Self-control: This is the fruit of the Spirit that enables us to say, “No” to what is unhealthy, “Yes,” to what is healthy, and “I will stay at it,” with our commitments. We are filled with passions by our maker so that we will pursue aggressive, energetic lives. Without self-control, these passions get distracted, misdirected and destructive. Most of human history is the story of men who could not, or would not, reign in their sexual passions, hunger for power, or addictive behaviors. Most of them started out with a desire to build something worthwhile but ended up with empty lives and failed relationships. True success can only be achieved by steering the powerful passions of life with self-control.
The judgment to come: The great equalizer of life is the end event when we all stand before our Creator to give an account. It should not come as a surprise. We all answer to parents, teachers, or bosses. Without leadership, everything moves toward chaos. In the same way, without a life referee, all things would grow chaotic and hurtful. Jesus is faithful and will hold court at the end our lives to settle all accounts and hand our either rewards or consequences appropriately. Those who believe this will actually happen, happily evaluate their lives along the way. Those who deny this will happen, let the imaginations of their hearts run wild. Somebody needs to be the referee in life. I am glad it is the Creator who sees all.
Lord, show me the value of embracing your righteousness, self-control and authority.

Wisdom Under Pressure

It is easy to know what to do when things are going well and stress is at a manageable level. I have met very few people who get confused when their most important relationships are going well, they have money in the bank, their health is good, and their careers are satisfying. The time when wisdom is most necessary and hardest to achieve is when circumstances are contrary and a decision is required right now. That is where we find the apostle Paul in Acts 23. He had been arrested by the Roman authorities but they could find no real reason to keep him incarcerated. An influential group of Jewish citizens, however, were stirred up over this man so that the Commander could not just release Paul and ignore the situation. He, therefore, ordered the Sanhedrin (collection of priests and rabbis who gave leadership to the Jewish community) to assemble so Paul could stand before them. I am sure the Roman commander intended to get to the bottom of the argument and had no idea about the contention that would break out. Paul was going to need precise wisdom to navigate through these stormy waters. So, what does wisdom look like under pressure?
Respect for authority. As Paul was giving his defense, “the high priest Ananias ordered those standing near Paul to strike him on the mouth.” (v. 2) Paul did not take kindly to this so he reacted with harsh words, “God will strike you, you whitewashed wall! You sit there to judge me according to the law, yet you yourself violate the law by commanding that I be struck!” (v. 3) I believe Paul is referring back to this experience with the Roman authorities in chapter 22. They were getting ready to whip him when he announced he was a Roman citizen by birth. It would have been a violation of the law to flog a citizen who had not been convicted of any crime and the authorities backed off as soon as they realized that. Now he is before the Sanhedrin and he is probably thinking that would a good defense here also. But then he was told he just insulted the high priest and his tone changed immediately. “Brothers, I did not realize that he was the high priest; for it is written: ‘Do not speak evil about the ruler of your people.’” (v. 5) Despite the mistreatment he was receiving, he held to his conviction that people who have been placed in authority (or at least been allowed to be in leadership positions) by God should be addressed with honor.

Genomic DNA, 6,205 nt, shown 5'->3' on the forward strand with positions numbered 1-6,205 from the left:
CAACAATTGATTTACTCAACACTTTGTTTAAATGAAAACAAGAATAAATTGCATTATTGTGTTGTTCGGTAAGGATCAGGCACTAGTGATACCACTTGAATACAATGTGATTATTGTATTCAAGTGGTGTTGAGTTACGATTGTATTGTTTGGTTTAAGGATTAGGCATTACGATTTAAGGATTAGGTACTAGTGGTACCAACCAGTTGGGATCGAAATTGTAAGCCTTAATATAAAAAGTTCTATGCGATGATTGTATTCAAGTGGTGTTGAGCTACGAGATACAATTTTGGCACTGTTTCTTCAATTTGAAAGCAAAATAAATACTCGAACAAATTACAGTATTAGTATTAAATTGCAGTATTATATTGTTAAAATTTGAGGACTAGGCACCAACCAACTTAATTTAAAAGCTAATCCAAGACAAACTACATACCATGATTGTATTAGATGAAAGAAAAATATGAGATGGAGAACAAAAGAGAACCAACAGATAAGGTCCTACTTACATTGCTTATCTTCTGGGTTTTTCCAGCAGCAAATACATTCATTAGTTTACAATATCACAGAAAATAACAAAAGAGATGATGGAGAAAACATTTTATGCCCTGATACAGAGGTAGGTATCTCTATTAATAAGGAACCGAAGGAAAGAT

Well timed words. Somehow, in the strain of the confrontation, Paul received a remarkable moment of inspiration. It occurred to him that there was a significant division among the members of the Sanhedrin over the issue of the resurrection. It was not just an intellectual disagreement. It was a heartfelt conviction that impacted everything they thought, felt, and acted upon. Paul had this insight within him because he was a dedicated Pharisee for years before his encounter with Jesus so now, under pressure, the Spirit of God brought the information to the surface so it could be strategically applied. “Then Paul . . . called out in the Sanhedrin, ‘My brothers, I am a Pharisee, descended from Pharisees. I stand on trial because of the hope of the resurrection of the dead.’ When he said this, a dispute broke out between the Pharisees and the Sadducees, and the assembly was divided.” (v. 6-7) Attention now turned to the rift in the leadership rather than the riot about Paul.
Nurtured relationships. Because the entire situation with Paul was driven by hatred and jealousy rather than truth and logic, things just kept getting crazier. “The next morning some Jews formed a conspiracy and bound themselves with an oath not to eat or drink until they had killed Paul. More than forty men were involved in this plot.” (v. 12-13) The plan was to attack him on the road from the jail to the meeting with the Sanhedrin so the “troublemaker” could be removed. People cared about Paul and his mission, however. He had invested time in relationships. He had fostered allegiance to himself and his cause. He had served the needs of others during good times so they watched out for him in the rough times. “When the son of Paul’s sister heard of this plot, he went into the barracks and told Paul.” (v. 16) The young man’s report to the Commander resulted in Paul’s transfer to Felix, the Governor of the province, and out of harm’s way. This was a good reminder to me of the importance of consistent investment in the lives of those around me so that when the storm hits my life I have people who are willing to help.
Lord, thank you for the example of Paul. Develop in me the wisdom to respect those in authority, time my words purposefully, and invest in healthy relationships so they are fully functional when my life is under pressure.